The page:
So she went and did according to the word of Elijah. She and he and her household ate for many days. The bowl of flour was not exhausted nor did the jar of oil become empty according to the word of the Lord which He spoke through Elijah. Do not fear. Put God first, widow, trust in His word. You will see survival, yea, victory. How long? We don’t know. Days, weeks, months –three and a half years of drought here. Three and a half years of no dew, no rain, no snow. Didn’t Jesus teach His disciples to pray along the lines of "Give us this day our daily bread"? Wasn’t it Paul who said to the Philippians who were so desirous of serving and honoring God, as was he: "My God shall supply all your needs according to his riches in glory by Christ Jesus."

Facing circumstances beyond their control, one would be drought, living with it all the time, but the other just over the hill is Jezebel. If Ahab is bad, Jezebel is worse. God will first handle these two people. He has another avenue for Jezebel and Ahab but these are circumstances not only beyond the control of Elijah and this widow but they didn’t even cause them. It’s not even their fault. Sometimes when we get in over our heads, we’ll say I brought this on myself and maybe we did, so Lord, how about if I just change things you’ll fix things. Or Lord, it’s all these other people’s fault. It’s her fault or their fault, George Bush’s fault, somebody’s fault. Why do I have to?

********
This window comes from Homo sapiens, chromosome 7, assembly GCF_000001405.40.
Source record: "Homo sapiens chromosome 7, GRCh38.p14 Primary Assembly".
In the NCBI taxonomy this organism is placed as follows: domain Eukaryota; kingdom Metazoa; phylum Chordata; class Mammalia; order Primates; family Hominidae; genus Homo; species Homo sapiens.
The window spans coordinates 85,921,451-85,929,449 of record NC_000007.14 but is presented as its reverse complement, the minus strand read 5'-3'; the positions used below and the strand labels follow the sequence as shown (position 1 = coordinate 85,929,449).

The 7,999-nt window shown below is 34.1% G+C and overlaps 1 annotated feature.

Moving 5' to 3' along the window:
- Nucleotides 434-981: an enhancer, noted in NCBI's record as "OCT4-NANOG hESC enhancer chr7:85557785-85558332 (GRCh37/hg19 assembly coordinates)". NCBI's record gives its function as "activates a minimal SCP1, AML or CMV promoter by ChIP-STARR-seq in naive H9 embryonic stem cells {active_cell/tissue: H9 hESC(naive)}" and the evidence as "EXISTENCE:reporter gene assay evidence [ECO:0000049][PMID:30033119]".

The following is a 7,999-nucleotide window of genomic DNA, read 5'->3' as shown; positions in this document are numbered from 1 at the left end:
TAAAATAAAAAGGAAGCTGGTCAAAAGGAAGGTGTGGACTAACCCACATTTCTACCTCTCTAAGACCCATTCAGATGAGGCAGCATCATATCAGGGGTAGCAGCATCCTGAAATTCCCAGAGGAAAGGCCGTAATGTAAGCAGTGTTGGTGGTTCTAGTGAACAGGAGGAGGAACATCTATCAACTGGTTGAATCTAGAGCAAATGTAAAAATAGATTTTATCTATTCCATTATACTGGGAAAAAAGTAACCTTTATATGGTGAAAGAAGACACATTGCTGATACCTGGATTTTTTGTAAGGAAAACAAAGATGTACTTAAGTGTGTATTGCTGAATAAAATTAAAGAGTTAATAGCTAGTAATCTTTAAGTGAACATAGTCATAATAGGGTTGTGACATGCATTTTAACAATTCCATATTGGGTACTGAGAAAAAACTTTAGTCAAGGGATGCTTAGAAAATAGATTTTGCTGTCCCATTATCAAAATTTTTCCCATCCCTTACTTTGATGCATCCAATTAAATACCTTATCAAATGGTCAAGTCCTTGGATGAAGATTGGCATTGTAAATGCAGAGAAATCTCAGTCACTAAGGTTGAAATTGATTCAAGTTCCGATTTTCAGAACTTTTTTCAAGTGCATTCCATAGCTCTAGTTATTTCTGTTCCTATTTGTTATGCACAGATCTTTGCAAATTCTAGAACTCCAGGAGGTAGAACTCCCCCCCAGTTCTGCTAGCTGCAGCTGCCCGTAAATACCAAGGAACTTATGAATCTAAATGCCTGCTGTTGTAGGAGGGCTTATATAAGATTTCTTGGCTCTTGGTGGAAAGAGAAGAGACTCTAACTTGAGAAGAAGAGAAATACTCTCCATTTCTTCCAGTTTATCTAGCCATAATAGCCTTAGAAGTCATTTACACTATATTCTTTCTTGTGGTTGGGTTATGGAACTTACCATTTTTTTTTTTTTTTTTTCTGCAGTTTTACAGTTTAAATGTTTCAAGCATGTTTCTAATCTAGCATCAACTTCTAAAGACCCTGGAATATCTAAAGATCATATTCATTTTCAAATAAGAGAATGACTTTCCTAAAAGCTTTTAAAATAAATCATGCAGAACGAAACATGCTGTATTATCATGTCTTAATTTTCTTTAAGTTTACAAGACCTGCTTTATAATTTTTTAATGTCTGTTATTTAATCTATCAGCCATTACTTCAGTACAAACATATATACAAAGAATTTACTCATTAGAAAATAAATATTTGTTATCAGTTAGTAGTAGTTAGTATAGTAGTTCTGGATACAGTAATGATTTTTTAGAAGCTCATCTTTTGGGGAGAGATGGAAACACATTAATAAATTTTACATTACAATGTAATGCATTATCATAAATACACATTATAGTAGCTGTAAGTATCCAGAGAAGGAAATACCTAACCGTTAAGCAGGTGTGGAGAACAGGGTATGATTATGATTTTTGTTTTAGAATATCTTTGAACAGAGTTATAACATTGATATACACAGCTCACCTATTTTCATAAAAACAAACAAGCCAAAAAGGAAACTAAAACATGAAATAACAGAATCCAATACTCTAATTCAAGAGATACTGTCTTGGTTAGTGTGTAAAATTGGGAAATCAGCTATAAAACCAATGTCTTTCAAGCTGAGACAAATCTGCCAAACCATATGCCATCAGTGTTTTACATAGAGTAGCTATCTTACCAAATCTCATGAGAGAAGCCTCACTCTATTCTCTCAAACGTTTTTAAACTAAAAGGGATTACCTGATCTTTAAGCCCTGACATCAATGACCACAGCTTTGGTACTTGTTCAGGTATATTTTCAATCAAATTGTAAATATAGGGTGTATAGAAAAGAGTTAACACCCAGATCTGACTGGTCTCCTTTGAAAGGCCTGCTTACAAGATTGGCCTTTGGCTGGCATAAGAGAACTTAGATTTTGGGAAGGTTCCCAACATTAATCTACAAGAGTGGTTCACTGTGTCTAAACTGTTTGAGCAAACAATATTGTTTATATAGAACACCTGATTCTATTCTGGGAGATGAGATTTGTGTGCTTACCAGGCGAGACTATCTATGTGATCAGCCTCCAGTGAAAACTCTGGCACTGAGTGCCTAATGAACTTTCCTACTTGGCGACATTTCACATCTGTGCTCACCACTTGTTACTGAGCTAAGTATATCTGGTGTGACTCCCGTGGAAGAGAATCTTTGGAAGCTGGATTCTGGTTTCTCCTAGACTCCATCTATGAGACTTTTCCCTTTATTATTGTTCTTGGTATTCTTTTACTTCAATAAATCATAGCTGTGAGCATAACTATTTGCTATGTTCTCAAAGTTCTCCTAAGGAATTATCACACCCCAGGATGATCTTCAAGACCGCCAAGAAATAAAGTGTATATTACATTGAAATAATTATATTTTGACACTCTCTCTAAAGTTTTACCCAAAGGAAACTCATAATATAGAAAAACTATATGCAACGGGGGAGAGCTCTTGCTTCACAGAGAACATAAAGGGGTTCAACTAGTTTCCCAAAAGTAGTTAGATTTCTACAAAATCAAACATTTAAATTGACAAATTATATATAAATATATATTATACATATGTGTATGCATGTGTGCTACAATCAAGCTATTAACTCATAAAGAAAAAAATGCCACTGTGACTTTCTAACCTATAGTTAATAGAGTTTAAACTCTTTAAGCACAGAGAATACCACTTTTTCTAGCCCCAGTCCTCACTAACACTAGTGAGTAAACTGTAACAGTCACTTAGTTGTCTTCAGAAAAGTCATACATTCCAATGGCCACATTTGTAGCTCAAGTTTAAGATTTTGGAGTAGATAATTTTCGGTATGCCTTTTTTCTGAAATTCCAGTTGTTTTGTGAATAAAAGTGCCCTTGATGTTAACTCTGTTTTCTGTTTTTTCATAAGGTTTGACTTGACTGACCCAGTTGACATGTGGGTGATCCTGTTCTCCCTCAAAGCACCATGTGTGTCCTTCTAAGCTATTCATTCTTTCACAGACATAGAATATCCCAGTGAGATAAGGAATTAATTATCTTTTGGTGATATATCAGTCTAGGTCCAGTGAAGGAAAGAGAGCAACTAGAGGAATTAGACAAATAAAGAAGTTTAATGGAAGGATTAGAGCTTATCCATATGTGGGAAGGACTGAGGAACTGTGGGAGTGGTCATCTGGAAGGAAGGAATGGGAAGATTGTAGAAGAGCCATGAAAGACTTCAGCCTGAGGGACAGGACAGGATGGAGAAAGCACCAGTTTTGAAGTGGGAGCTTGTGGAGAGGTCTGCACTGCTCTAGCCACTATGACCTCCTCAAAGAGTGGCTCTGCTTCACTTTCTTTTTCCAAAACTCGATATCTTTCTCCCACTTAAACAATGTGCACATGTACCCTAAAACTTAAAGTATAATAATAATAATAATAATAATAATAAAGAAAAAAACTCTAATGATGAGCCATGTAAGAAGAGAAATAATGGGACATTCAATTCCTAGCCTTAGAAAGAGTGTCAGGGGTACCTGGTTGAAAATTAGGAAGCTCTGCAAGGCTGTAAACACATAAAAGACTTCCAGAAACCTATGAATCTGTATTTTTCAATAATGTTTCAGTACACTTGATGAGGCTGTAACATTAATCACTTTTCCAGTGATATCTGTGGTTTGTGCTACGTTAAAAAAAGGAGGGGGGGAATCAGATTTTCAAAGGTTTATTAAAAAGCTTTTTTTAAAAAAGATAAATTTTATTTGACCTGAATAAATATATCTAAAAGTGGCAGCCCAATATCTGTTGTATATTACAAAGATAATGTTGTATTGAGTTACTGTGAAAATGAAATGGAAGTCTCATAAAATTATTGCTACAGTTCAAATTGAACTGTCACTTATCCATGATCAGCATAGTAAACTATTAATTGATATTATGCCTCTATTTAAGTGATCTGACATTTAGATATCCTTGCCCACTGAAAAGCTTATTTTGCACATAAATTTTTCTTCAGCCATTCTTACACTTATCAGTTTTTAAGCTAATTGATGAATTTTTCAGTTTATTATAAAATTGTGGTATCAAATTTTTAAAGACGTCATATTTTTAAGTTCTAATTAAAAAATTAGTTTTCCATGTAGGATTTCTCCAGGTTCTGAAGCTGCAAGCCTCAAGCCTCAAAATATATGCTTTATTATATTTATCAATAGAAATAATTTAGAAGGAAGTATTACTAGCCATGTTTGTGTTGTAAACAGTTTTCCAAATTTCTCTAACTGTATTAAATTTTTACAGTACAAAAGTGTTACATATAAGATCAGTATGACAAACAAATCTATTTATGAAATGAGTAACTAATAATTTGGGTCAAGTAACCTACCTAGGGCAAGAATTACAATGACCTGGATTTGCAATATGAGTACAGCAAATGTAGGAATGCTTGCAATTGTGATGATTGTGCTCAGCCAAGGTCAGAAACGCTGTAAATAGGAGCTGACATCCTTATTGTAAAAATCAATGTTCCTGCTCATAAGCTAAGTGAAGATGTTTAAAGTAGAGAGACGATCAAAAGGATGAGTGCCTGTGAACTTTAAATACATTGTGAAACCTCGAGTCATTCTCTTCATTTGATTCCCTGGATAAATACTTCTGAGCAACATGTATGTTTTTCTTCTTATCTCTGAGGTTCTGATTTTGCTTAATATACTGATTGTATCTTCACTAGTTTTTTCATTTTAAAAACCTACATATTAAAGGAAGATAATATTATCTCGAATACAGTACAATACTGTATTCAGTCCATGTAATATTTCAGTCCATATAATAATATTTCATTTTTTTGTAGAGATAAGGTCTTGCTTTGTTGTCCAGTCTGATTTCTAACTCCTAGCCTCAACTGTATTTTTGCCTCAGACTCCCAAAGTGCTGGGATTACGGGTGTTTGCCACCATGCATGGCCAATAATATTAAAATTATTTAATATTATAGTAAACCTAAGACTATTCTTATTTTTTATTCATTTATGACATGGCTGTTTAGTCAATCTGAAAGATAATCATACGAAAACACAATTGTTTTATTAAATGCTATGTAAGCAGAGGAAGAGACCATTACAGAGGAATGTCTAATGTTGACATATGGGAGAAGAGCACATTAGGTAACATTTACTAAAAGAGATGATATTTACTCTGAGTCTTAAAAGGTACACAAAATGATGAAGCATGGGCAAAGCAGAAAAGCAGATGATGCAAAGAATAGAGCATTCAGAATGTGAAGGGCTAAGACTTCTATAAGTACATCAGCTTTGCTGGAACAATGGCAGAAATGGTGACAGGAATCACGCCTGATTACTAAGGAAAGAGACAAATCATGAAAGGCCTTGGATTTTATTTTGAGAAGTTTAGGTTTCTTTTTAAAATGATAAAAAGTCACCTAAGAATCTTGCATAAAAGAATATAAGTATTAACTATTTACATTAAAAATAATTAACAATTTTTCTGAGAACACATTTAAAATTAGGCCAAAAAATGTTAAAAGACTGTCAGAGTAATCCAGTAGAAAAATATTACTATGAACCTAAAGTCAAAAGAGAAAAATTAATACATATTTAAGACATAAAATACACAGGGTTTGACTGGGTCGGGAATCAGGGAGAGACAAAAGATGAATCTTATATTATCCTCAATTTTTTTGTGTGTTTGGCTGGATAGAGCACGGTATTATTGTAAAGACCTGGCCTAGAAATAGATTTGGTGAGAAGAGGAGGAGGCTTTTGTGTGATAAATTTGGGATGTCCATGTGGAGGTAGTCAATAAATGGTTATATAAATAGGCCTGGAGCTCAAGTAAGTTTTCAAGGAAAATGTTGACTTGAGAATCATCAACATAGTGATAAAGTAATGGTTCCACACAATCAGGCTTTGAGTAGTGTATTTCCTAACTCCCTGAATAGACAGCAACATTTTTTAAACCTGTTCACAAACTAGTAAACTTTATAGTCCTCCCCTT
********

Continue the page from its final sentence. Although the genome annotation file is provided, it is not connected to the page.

God says trust Me. When there are circumstances beyond our control, trust Me. Elijah and the widow were not removed from the problem. This is so important for us to know. God did not say we’re going to put you on a magic carpet and fly you over to some island where all is well until this famine is over. We’ll take your family too and you’ll just have a great time and your circumstances will be utterly super. Is that what you want? Can we just fix the circumstances? And God is saying no, why don’t you let Me be God and we will fix you. That’s what He is saying.

Elijah didn’t get to go home. It’s not like he was avoiding the drought, but in accordance with the promise of God, he was brought through it. Folks, that’s us! We’ll come up against things in our lives we cannot fix, we cannot control. We say Oh, God, would you please just change our circumstances. That’s our first hope. God is saying if your first concern is to please and honor Me, why don’t I just change you and take you through the circumstances. That’s what Elijah is learning. He didn’t get to go home. He didn’t get it the way he wanted it. He’s stuck in Zarephath playing boggle with this widow and her kid for hours on end, I guess. I don’t know. But he didn’t change the circumstances; he just dealt with them.